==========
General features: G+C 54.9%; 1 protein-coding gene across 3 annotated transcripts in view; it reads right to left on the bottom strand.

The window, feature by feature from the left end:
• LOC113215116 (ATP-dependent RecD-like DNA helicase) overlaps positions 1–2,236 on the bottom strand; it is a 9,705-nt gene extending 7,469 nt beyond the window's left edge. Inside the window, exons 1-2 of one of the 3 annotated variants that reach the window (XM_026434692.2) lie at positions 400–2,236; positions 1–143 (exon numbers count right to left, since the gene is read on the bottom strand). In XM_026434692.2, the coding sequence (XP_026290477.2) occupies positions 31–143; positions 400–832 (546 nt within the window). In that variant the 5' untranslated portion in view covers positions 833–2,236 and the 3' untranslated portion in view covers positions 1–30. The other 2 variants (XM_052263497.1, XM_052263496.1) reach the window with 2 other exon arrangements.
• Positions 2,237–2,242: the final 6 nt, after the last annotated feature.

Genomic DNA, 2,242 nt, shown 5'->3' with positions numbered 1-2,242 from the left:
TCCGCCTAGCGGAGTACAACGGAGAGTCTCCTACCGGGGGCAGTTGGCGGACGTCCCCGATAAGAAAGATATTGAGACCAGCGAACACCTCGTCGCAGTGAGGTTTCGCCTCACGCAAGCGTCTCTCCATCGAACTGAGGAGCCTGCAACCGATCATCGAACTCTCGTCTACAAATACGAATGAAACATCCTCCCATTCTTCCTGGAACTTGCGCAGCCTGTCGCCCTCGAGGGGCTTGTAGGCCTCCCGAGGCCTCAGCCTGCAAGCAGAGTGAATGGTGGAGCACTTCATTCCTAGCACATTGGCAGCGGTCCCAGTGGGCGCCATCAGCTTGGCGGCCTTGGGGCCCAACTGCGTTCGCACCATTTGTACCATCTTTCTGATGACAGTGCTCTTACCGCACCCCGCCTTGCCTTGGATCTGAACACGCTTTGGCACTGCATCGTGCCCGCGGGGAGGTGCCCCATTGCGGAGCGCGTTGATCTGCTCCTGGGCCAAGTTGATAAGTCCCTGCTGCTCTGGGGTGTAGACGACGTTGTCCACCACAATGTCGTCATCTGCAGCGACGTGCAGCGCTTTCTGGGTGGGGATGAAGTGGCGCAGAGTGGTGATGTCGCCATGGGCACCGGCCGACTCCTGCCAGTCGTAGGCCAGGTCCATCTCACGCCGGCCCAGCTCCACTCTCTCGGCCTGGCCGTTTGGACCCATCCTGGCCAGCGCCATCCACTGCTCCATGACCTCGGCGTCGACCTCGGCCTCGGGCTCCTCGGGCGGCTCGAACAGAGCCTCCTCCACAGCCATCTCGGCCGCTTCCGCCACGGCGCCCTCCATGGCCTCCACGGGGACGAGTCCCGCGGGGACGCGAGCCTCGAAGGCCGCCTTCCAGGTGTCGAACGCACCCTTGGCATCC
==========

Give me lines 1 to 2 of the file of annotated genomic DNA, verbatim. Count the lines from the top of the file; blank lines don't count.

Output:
General features: G+C 54.9%; 1 protein-coding gene across 3 annotated transcripts in view; it reads right to left on the bottom strand.

The window, feature by feature from the left end: